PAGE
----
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Michoacan in Mexico gets yet another new cartel

MEXICO CITY - A dozen people who were transporting banners proclaiming that a new crime gang was taking control in the western state of Michoacan have been detained, officials in western Mexico said Monday.

A state official who spoke on condition of anonymity confirmed that the banners announced the appearance of "La Nueva Familia," or "New Family." The official was not authorized to be quoted by name.

The name of the group suggests it is a successor of the Familia Michoacana drug cartel that was largely crushed in 2010 when the Knights Templar gang chased it out of Michoacan. The Knights Templar was, in turn, displaced by armed vigilantes in 2013.

Photos published by local media showed banners hung in two Michoacan cities that featured crossed assault rifles, a shield bearing the letters "LNF" and the signature of "La Nueva Familia."

The banners said the New Family was "cleaning up the people who support the CJNG," a reference to the Jalisco cartel, which purportedly moved into Michoacan from neighboring Jalisco state after the vigilantes' uprising. The banner said the new gang would go after anyone who engaged in robbery, rape, kidnapping and extortion.

"All those who contribute to this scum will be punished," the banner reportedly proclaims. The wording could not be confirmed with authorities.

Neither of the banners was found in Morelia, the Michoacan state capital that Pope Francis is scheduled to visit on Feb. 16.

Michoacan Gov. Silvano Aureoles told Imagen Radio that the banners are "nothing to be worried about, absolutely nothing."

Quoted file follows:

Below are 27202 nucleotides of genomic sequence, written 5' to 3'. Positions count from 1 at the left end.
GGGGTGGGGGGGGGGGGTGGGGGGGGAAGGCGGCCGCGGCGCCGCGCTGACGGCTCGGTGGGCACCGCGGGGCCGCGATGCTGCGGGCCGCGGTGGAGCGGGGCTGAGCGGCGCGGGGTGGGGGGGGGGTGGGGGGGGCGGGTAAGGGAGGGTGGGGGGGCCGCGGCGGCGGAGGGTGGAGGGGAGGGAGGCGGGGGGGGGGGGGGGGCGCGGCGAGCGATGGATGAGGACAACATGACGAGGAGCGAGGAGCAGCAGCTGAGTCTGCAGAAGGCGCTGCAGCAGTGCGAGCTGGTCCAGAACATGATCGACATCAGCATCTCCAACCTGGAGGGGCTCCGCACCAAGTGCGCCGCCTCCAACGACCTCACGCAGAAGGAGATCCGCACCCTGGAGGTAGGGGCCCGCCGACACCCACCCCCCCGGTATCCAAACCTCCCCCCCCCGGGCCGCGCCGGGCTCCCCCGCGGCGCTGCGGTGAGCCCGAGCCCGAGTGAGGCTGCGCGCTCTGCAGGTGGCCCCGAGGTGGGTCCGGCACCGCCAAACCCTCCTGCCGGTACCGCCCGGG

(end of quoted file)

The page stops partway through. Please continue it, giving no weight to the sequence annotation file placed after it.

The Michoacan state prosecutors' office said Sunday that those arrested were nine adults and three minors traveling in a convoy of four vehicles carrying the banners and weapons.

It said the group's leader carried a hand grenade and threatened to detonate it avoid arrest.

The three minors were turned over to the juvenile offenders system and the nine adults, including three women, were held pending possible charges.

Aureoles suggested the banners could be "a joke or a way to try to get attention," but prosecutors said one of the women detained had been ordered to write messages left alongside dead bodies in three recent homicides.

Jose Godoy Castro, the Michoacan state attorney general, told local media the banners could be the work of small local gangs trying to look like a new cartel and mentioned "The Viagras" - a local gang that rose to prominence after the Knights Templar were expelled - as possibly being behind the banners.

Michoacan has a history of highly public drug gangs trying to look like saviors by "defending" the state's population from kidnappings and extortion.

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